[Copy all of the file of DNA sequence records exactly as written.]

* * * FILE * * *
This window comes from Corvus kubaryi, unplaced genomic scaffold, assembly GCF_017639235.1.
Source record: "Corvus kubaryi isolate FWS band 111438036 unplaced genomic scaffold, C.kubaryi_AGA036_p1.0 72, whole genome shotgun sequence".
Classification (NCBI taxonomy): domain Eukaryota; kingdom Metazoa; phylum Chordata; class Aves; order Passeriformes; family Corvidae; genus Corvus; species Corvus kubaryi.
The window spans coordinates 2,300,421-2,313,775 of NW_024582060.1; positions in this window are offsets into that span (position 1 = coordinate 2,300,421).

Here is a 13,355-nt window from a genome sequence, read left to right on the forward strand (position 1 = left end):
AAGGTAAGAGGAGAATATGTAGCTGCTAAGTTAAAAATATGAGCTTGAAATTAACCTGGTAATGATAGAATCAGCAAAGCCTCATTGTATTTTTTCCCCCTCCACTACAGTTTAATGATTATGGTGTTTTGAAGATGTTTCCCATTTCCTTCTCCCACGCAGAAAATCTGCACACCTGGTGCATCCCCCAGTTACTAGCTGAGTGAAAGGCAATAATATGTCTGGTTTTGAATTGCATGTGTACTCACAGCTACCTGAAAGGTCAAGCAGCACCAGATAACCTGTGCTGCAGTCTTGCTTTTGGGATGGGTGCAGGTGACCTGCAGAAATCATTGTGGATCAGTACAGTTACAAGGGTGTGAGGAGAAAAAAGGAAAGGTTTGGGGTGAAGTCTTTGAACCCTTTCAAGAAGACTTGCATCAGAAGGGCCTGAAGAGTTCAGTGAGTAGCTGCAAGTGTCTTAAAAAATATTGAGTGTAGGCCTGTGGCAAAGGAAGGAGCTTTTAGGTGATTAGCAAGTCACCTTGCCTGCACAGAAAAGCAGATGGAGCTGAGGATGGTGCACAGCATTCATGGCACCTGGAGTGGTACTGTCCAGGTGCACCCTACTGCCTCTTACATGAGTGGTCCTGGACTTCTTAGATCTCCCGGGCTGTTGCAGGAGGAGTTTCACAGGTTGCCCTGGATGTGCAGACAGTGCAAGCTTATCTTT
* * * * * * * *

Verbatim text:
This window comes from Corvus kubaryi, unplaced genomic scaffold, assembly GCF_017639235.1.
Source record: "Corvus kubaryi isolate FWS band 111438036 unplaced genomic scaffold, C.kubaryi_AGA036_p1.0 72, whole genome shotgun sequence".
Classification (NCBI taxonomy): domain Eukaryota; kingdom Metazoa; phylum Chordata; class Aves; order Passeriformes; family Corvidae; genus Corvus; species Corvus kubaryi.
The window spans coordinates 2,300,421-2,313,775 of NW_024582060.1; positions in this window are offsets into that span (position 1 = coordinate 2,300,421).

Here is a 13,355-nt window from a genome sequence, read left to right on the forward strand (position 1 = left end):
AAGGTAAGAGGAGAATATGTAGCTGCTAAGTTAAAAATATGAGCTTGAAATTAACCTGGTAATGATAGAATCAGCAAAGCCTCATTGTATTTTTTCCCCCTCCACTACAGTTTAATGATTATGGTGTTTTGAAGATGTTTCCCATTTCCTTCTCCCACGCAGAAAATCTGCACACCTGGTGCATCCCCCAGTTACTAGCTGAGTGAAAGGCAATAATATGTCTGGTTTTGAATTGCATGTGTACTCACAGCTACCTGAAAGGTCAAGCAGCACCAGATAACCTGTGCTGCAGTCTTGCTTTTGGGATGGGTGCAGGTGACCTGCAGAAATCATTGTGGATCAGTACAGTTACAAGGGTGTGAGGAGAAAAAAGGAAAGGTTTGGGGTGAAGTCTTTGAACCCTTTCAAGAAGACTTGCATCAGAAGGGCCTGAAGAGTTCAGTGAGTAGCTGCAAGTGTCTTAAAAAATATTGAGTGTAGGCCTGTGGCAAAGGAAGGAGCTTTTAGGTGATTAGCAAGTCACCTTGCCTGCACAGAAAAGCAGATGGAGCTGAGGATGGTGCACAGCATTCATGGCACCTGGAGTGGTACTGTCCAGGTGCACCCTACTGCCTCTTACATGAGTGGTCCTGGACTTCTTAGATCTCCCGGGCTGTTGCAGGAGGAGTTTCACAGGTTGCCCTGGATGTGCAGACAGTGCAAGCTTATCTTT